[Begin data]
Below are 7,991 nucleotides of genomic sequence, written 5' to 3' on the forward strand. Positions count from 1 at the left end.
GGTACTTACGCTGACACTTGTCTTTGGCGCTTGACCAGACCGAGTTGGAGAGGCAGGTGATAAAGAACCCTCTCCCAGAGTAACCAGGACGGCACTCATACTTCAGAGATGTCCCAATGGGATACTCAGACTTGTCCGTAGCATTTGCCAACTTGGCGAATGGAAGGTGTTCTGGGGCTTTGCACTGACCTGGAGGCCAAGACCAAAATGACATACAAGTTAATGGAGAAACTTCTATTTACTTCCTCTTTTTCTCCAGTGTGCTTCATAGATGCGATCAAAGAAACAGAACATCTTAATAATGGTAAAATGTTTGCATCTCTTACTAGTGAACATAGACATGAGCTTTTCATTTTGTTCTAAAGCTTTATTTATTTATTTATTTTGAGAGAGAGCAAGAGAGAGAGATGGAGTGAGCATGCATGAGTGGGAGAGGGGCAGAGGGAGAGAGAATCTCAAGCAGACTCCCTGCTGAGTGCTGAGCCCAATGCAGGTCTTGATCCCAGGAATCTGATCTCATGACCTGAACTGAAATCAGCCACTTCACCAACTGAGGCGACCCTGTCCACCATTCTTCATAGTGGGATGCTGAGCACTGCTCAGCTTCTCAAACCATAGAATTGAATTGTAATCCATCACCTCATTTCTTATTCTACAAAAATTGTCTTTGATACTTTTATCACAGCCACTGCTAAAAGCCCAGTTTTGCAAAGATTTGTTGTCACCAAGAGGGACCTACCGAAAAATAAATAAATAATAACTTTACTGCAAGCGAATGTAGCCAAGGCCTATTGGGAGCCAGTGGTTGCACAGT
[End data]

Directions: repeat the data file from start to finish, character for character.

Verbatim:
Below are 7,991 nucleotides of genomic sequence, written 5' to 3' on the forward strand. Positions count from 1 at the left end.
GGTACTTACGCTGACACTTGTCTTTGGCGCTTGACCAGACCGAGTTGGAGAGGCAGGTGATAAAGAACCCTCTCCCAGAGTAACCAGGACGGCACTCATACTTCAGAGATGTCCCAATGGGATACTCAGACTTGTCCGTAGCATTTGCCAACTTGGCGAATGGAAGGTGTTCTGGGGCTTTGCACTGACCTGGAGGCCAAGACCAAAATGACATACAAGTTAATGGAGAAACTTCTATTTACTTCCTCTTTTTCTCCAGTGTGCTTCATAGATGCGATCAAAGAAACAGAACATCTTAATAATGGTAAAATGTTTGCATCTCTTACTAGTGAACATAGACATGAGCTTTTCATTTTGTTCTAAAGCTTTATTTATTTATTTATTTTGAGAGAGAGCAAGAGAGAGAGATGGAGTGAGCATGCATGAGTGGGAGAGGGGCAGAGGGAGAGAGAATCTCAAGCAGACTCCCTGCTGAGTGCTGAGCCCAATGCAGGTCTTGATCCCAGGAATCTGATCTCATGACCTGAACTGAAATCAGCCACTTCACCAACTGAGGCGACCCTGTCCACCATTCTTCATAGTGGGATGCTGAGCACTGCTCAGCTTCTCAAACCATAGAATTGAATTGTAATCCATCACCTCATTTCTTATTCTACAAAAATTGTCTTTGATACTTTTATCACAGCCACTGCTAAAAGCCCAGTTTTGCAAAGATTTGTTGTCACCAAGAGGGACCTACCGAAAAATAAATAAATAATAACTTTACTGCAAGCGAATGTAGCCAAGGCCTATTGGGAGCCAGTGGTTGCACAGT